Parker Pitts

2022-10-03

When a sound wave travels directly toward a hard wal, the incoming and rerlected waves can combine to produce a standing wave. There is an antinode right at the wall, just as at the end of a closed tube, so the sound near the wall is loud. You are standing beside a brick wall listening to a 50 Hz tone from a distant loudspeaker. How far from the wall must you move to find the first quiet spot? Assume a sound speed of 340 m/s.

ordonansexa

To solve this problem, we will be applying an equation that determines the wavelength of the wave:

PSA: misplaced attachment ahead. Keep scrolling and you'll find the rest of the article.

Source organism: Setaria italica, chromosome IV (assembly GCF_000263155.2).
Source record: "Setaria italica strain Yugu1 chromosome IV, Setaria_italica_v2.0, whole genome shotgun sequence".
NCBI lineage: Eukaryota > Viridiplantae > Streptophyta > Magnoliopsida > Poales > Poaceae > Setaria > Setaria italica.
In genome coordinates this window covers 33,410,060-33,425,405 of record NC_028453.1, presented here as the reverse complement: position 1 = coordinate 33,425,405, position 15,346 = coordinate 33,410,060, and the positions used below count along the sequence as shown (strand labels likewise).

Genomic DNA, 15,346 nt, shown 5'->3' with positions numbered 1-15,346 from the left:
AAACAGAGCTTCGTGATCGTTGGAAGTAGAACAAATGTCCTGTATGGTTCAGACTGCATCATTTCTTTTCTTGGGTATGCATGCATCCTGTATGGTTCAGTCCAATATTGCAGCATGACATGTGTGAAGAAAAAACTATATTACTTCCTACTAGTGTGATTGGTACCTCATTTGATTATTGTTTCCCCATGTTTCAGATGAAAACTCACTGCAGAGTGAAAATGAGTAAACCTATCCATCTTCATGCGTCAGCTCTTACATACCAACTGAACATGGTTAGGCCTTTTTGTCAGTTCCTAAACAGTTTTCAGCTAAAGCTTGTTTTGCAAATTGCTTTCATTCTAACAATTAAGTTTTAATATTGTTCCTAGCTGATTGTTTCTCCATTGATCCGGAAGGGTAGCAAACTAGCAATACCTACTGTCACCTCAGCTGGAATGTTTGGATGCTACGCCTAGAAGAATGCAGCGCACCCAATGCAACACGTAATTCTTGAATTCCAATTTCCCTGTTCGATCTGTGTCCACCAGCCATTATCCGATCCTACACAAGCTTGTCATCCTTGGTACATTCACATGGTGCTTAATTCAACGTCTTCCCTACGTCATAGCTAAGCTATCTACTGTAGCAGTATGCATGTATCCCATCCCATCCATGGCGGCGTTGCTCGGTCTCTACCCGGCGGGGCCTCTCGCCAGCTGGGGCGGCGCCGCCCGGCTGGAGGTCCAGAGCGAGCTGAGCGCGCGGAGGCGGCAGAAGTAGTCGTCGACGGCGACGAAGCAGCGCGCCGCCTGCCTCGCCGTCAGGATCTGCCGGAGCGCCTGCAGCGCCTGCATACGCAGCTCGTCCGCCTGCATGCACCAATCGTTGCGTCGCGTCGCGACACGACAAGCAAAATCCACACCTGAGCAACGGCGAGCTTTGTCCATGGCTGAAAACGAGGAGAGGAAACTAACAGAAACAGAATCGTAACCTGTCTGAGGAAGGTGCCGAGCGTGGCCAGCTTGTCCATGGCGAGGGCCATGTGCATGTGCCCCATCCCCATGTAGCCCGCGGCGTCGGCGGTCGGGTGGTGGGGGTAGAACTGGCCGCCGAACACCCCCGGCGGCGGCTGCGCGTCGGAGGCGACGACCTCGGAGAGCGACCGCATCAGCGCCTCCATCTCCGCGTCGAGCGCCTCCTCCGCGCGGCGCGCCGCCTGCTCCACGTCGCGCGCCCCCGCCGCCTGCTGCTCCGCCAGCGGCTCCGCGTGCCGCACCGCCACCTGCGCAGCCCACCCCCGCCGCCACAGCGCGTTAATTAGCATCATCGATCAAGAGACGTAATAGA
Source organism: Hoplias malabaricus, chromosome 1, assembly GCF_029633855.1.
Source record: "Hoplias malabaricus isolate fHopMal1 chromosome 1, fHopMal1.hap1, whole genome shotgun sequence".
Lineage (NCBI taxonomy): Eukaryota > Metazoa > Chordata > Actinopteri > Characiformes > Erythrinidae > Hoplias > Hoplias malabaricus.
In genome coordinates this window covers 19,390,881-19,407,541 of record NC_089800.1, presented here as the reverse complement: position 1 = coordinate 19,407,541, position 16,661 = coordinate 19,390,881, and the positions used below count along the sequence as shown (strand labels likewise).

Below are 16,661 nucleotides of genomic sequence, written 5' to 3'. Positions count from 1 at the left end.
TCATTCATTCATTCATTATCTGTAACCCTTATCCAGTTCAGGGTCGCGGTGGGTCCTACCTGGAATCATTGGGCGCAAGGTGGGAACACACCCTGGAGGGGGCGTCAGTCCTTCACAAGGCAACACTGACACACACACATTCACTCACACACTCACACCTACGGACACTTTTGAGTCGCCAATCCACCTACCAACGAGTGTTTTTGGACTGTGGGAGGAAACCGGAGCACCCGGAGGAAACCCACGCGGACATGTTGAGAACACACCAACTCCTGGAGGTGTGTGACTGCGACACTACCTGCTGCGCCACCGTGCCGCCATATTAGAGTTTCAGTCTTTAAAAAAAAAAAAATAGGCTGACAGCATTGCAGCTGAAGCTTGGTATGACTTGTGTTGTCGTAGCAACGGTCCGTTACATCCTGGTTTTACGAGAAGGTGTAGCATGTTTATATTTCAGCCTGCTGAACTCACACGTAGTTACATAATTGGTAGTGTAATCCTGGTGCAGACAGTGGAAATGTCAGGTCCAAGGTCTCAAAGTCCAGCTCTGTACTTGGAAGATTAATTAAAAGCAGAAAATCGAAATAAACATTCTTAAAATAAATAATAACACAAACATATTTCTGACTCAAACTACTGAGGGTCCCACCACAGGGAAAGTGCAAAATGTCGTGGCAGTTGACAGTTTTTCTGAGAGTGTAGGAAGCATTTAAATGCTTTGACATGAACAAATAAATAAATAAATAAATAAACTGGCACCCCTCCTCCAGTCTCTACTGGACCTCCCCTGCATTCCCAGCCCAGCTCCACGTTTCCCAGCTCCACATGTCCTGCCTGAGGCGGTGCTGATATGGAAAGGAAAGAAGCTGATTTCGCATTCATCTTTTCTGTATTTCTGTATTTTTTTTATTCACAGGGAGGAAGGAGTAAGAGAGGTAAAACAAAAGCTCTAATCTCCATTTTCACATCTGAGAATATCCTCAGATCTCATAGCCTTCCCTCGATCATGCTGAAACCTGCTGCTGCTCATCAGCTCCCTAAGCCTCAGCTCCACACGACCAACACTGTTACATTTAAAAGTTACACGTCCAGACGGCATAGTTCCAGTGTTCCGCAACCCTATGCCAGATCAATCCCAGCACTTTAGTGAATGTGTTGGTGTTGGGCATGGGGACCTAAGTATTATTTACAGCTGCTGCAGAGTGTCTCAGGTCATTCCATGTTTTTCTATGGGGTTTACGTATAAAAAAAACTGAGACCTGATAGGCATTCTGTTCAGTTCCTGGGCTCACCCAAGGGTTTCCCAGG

$\lambda =\frac{v}{f}$
Where: $\lambda$ - wavelength v-wave speed f-frequency
Also, we will be applying the following equation that determines the distance of the first quiet spot:
$d=\frac{\lambda }{4}$
Where: d-distance $\lambda$ - wavelength
First, we will put known values into the equation that determines the wavelength and calculate it as:
$\lambda =\frac{340\frac{m}{s}}{50Hz}$
=6.8m
Next, we will put known values into the equation that determines distance and calculate it:
$d=\frac{6.8m}{4}$
=1.7m
Result:
d=1.7m

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